A few scenes at Thea's apartment follow. In one of them, Thea is reading a Brad Meltzer novel, which feels like trolling the audience (I guess his one Green Arrow arc wasn't that bad). There's a scene between Malcolm and Roy where Roy tells him to stay away from Thea. Malcolm says, "This is a family matter."
In the end, after Malcolm reveals how Ra's wants him dead, Thea makes the very valid point that Ra's is going to want him dead no matter where they are, so they might as well stay and fight him. Malcolm agrees.
One minor quibble, though. Wasn't Malcolm sending Ollie off to die supposed to end Malcolm's death warrant, no matter the outcome? Wasn't that Malcolm's whole plan? Does he somehow know that Ollie isn't dead, which sours the deal? Did he get a script to this episode?
After a very rare "five years ago" title card, Ollie and Maseo sneak around a Hong Kong nightclub where they suspect the kidnapped Katana is being held.
They are terrible at blending in and get apprehended by Triads immediately. They're taken directly to China White, who asks Maseo to hand over the Alpha half of the chemical weapon she's stealing. That's right! Maseo is a traitor!
Maseo passes it to her immediately, which leads to Ollie and Katana, who pops up from the back, asking what in the heck he's doing. Maseo says Ollie can't judge him; he's trying to save the mother of his son. But Ollie's judging. Oh, he's judging.
China insists on testing the serum, and it just so happens she has a device handy that tells someone whether chemical weapons are legit or not. She just popped over to Radio Shack and got one. She puts the vial in there, and, oh no! It's a fake. So she orders everyone killed.
Ollie, Maseo and Katana fight their way out of there (Katana kills a dude by throwing a knife off a plate, which is PRETTY COOL) and then just go back home like nothing happened. China knows where you all live. You know that, right?
Ollie asks Maseo why he tried to pass off a fake Alpha, but Maseo says he didn't know it was fake. Amanda Waller must have switched it out. He was more than willing to kill thousands of people to save his family.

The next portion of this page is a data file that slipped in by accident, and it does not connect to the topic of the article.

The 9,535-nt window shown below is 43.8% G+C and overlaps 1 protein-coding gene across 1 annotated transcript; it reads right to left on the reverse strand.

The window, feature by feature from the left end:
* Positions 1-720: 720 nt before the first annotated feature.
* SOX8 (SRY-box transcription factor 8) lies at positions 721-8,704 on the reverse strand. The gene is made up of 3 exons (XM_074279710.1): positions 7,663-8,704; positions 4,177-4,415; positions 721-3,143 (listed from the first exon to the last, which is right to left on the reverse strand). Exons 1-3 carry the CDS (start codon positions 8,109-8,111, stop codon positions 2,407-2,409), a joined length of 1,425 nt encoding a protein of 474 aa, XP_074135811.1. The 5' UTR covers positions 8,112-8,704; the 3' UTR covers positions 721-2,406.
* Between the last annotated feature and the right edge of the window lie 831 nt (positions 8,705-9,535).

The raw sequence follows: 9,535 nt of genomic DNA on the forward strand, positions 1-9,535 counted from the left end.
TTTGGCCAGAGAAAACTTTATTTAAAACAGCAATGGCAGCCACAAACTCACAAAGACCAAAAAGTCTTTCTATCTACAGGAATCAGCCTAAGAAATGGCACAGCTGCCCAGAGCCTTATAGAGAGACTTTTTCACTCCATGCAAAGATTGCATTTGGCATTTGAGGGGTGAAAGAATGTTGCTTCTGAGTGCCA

Dude is stubborn.
At Verdant, Thea casually joke about how The Glades are now a lawless land of chaos just like in The Purge. I'm not making that comparison. Thea does. She mentions The Purge.
Anyway, they have a great laugh about how they could be murdered at any moment. The DJ guy walks over to his decks and calls someone. Maseo, of all people. The DJ reports that Malcolm isn't leaving Starling after all, and the League can attack.
So on the one hand, this show has an Assassin Spy DJ. On the other, it's this guy.
- In one of their many debates about whether Laurel is fit to be Canary, Dig says, "This isn't how you deal with grief, Laurel." On the contrary, this seems to be how everyone on this show deals with grief. It is the sixth stage of grief: vigilantism.
- This episode confirms that the ATOM suit is powered by a dwarf star alloy. That's pretty neat.
- Laurel's Canary makes use of a voice changer like Ollie and Sara used, but for whatever reason hers just makes her sound like Emma Stone.
- There's a silly bit in here where Canary and Brick play a game of hot/cold, where she leads him to a weird blinking light that doesn't seem to do anything. It was weirdly cute, though.
I didn't think this one lived up to the promise of the previous two episodes--too much actively bad superheroing and speaking to dads in the voices of their dead daughters--but it did some stuff right, too. I continue to think Brick is really entertaining, despite his odd plan to take over The Glades instead of, I dunno, the whole city. Stuff is actually happening in the flashbacks. And Katana got to do cool stuff despite also being relegated to the "Asian lady who heals people" stereotype.
In all, I'd say this one was pretty much a wash. And hey, that's better than terrible.